Nitric Oxide Metabolites in Hypoxia Freezing and Hibernation in wood frogs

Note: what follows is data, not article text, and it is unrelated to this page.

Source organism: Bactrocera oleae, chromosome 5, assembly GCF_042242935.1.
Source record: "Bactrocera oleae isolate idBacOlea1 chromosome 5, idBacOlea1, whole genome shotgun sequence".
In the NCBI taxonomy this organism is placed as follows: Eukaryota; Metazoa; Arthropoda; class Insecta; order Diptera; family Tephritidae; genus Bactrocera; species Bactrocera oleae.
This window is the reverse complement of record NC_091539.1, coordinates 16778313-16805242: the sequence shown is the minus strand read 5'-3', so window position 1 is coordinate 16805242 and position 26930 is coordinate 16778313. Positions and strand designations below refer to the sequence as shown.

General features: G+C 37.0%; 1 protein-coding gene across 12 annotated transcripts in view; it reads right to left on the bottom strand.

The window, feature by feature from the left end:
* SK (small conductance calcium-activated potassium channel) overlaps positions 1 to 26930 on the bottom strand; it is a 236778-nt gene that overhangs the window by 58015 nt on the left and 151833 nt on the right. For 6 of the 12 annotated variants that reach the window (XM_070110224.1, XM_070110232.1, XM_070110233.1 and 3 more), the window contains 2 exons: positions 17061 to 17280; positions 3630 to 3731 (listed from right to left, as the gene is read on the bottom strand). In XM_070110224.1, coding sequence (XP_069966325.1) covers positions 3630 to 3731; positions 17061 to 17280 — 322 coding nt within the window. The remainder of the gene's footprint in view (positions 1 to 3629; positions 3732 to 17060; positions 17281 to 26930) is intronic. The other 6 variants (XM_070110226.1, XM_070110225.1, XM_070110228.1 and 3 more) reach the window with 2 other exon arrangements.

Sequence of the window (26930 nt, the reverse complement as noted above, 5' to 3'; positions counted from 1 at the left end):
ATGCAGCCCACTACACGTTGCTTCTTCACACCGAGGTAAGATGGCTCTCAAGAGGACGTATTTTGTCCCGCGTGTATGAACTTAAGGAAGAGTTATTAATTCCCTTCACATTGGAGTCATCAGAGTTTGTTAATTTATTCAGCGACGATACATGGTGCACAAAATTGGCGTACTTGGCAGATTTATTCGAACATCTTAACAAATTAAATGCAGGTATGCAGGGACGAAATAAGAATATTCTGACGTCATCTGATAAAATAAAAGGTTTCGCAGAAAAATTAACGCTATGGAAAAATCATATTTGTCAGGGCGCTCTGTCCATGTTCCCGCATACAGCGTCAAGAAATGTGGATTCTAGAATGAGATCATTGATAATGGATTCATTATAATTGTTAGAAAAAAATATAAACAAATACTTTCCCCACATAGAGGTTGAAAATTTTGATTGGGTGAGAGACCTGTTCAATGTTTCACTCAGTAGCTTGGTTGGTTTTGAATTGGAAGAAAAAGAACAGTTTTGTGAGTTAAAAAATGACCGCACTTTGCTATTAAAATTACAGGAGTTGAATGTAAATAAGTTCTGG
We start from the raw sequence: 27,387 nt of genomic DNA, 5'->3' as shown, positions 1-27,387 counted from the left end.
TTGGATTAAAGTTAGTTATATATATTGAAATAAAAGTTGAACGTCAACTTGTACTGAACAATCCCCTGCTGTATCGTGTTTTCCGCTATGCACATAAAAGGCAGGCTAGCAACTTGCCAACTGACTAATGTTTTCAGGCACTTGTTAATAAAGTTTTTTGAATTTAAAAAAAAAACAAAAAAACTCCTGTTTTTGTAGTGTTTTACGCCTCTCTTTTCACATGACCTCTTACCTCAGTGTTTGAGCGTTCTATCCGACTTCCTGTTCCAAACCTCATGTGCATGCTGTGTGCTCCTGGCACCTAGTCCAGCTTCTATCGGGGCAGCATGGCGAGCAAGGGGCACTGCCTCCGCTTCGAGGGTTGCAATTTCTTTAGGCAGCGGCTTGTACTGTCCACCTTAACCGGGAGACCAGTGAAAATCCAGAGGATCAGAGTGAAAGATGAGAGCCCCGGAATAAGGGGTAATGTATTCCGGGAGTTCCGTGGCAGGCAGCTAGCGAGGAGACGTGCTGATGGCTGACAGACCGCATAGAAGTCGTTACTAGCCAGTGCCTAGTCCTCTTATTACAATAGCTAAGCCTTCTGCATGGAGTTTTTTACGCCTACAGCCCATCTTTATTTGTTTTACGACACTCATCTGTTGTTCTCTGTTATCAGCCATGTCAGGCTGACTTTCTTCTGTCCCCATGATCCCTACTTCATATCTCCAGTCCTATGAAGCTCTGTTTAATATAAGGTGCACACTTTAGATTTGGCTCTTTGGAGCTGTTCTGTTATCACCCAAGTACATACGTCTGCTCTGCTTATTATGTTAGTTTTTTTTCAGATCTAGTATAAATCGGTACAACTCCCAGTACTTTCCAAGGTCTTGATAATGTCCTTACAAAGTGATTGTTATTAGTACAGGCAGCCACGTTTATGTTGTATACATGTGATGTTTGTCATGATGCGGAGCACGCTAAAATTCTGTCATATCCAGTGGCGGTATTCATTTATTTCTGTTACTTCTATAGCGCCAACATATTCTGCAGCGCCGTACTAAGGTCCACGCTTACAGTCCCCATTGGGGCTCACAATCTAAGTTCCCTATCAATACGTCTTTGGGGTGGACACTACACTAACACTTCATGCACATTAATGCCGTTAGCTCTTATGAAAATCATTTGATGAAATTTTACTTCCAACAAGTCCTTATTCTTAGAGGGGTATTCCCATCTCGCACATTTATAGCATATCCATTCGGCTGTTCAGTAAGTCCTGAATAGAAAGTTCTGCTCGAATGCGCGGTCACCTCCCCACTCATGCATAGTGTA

Nitric oxide (NO) is a gaseous free radical that in diverse organisms performs many signaling and protective functions, such as vasoregulation, inhibition of apoptosis, antioxidation, and metabolic suppression. Increased availability of NO may be especially important during life history periods when organisms must contend with multiple stresses. We investigated dynamics of the NO metabolites, nitrite (NO2-) and nitrate (NO3-), in the blood plasma, heart, liver, and skeletal muscle of the wood frog (Rana sylvatica), an amphibian that endures chronic cold, freezing, hypoxia, dehydration, and extended aphagia during hibernation. We found elevated concentrations of NO2- and/or NO3- in the plasma (up to 4.1-fold), heart (3.1-fold), and liver (up to 4.1-fold) of frogs subjected to experimental hypoxia (24 h, 4°C), and in the liver (up to 3.8-fold) of frogs exposed to freezing (48 h, -2.5 °C), suggesting that increased NO availability aids in survival of these stresses. During a 38-week period of simulated hibernation, NO2- and/or NO3- increased in the plasma (up to 10.4-fold), heart (up to 3.3-fold), and liver (5.0-fold) during an initial 5-week winter-conditioning regimen and generally remained elevated thereafter. In hibernation, plasma NO2- was higher in frogs indigenous to Interior Alaska than in conspecifics from a more temperate locale (southern Ohio), suggesting that NO availability is matched to the severity of environmental conditions prevailing in winter. Our results, together with published values for other species, suggest that the NO protection system is of general importance in the stress adaptation of vertebrates.
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